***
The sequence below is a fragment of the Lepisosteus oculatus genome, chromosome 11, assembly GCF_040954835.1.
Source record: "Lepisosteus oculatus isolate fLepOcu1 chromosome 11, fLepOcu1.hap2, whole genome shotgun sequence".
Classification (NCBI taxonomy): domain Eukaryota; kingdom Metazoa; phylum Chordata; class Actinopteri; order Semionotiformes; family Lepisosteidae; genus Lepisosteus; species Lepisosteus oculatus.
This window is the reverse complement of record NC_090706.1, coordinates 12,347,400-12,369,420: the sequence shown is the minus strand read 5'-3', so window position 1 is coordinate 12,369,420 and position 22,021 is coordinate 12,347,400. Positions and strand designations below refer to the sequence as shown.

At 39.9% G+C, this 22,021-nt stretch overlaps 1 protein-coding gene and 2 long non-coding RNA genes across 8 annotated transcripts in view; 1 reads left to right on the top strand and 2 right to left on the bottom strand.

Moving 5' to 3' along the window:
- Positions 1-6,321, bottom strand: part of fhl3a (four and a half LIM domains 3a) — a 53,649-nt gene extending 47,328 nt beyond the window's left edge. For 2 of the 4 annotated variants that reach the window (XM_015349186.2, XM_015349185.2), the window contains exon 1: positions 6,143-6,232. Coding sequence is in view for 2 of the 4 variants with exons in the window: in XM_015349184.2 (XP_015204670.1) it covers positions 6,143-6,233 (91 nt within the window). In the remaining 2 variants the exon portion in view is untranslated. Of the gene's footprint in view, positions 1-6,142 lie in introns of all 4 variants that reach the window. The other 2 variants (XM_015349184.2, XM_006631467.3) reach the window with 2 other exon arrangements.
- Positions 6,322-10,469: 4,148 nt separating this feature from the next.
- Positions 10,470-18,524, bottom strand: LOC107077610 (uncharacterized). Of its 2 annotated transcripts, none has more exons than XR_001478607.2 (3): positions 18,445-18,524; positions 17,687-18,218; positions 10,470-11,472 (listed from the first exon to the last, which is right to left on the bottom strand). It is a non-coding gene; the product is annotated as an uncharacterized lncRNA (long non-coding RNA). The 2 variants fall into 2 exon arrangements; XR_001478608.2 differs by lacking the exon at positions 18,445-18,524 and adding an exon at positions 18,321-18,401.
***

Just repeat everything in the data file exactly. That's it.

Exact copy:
The sequence below is a fragment of the Lepisosteus oculatus genome, chromosome 11, assembly GCF_040954835.1.
Source record: "Lepisosteus oculatus isolate fLepOcu1 chromosome 11, fLepOcu1.hap2, whole genome shotgun sequence".
Classification (NCBI taxonomy): domain Eukaryota; kingdom Metazoa; phylum Chordata; class Actinopteri; order Semionotiformes; family Lepisosteidae; genus Lepisosteus; species Lepisosteus oculatus.
This window is the reverse complement of record NC_090706.1, coordinates 12,347,400-12,369,420: the sequence shown is the minus strand read 5'-3', so window position 1 is coordinate 12,369,420 and position 22,021 is coordinate 12,347,400. Positions and strand designations below refer to the sequence as shown.

At 39.9% G+C, this 22,021-nt stretch overlaps 1 protein-coding gene and 2 long non-coding RNA genes across 8 annotated transcripts in view; 1 reads left to right on the top strand and 2 right to left on the bottom strand.

Moving 5' to 3' along the window:
- Positions 1-6,321, bottom strand: part of fhl3a (four and a half LIM domains 3a) — a 53,649-nt gene extending 47,328 nt beyond the window's left edge. For 2 of the 4 annotated variants that reach the window (XM_015349186.2, XM_015349185.2), the window contains exon 1: positions 6,143-6,232. Coding sequence is in view for 2 of the 4 variants with exons in the window: in XM_015349184.2 (XP_015204670.1) it covers positions 6,143-6,233 (91 nt within the window). In the remaining 2 variants the exon portion in view is untranslated. Of the gene's footprint in view, positions 1-6,142 lie in introns of all 4 variants that reach the window. The other 2 variants (XM_015349184.2, XM_006631467.3) reach the window with 2 other exon arrangements.
- Positions 6,322-10,469: 4,148 nt separating this feature from the next.
- Positions 10,470-18,524, bottom strand: LOC107077610 (uncharacterized). Of its 2 annotated transcripts, none has more exons than XR_001478607.2 (3): positions 18,445-18,524; positions 17,687-18,218; positions 10,470-11,472 (listed from the first exon to the last, which is right to left on the bottom strand). It is a non-coding gene; the product is annotated as an uncharacterized lncRNA (long non-coding RNA). The 2 variants fall into 2 exon arrangements; XR_001478608.2 differs by lacking the exon at positions 18,445-18,524 and adding an exon at positions 18,321-18,401.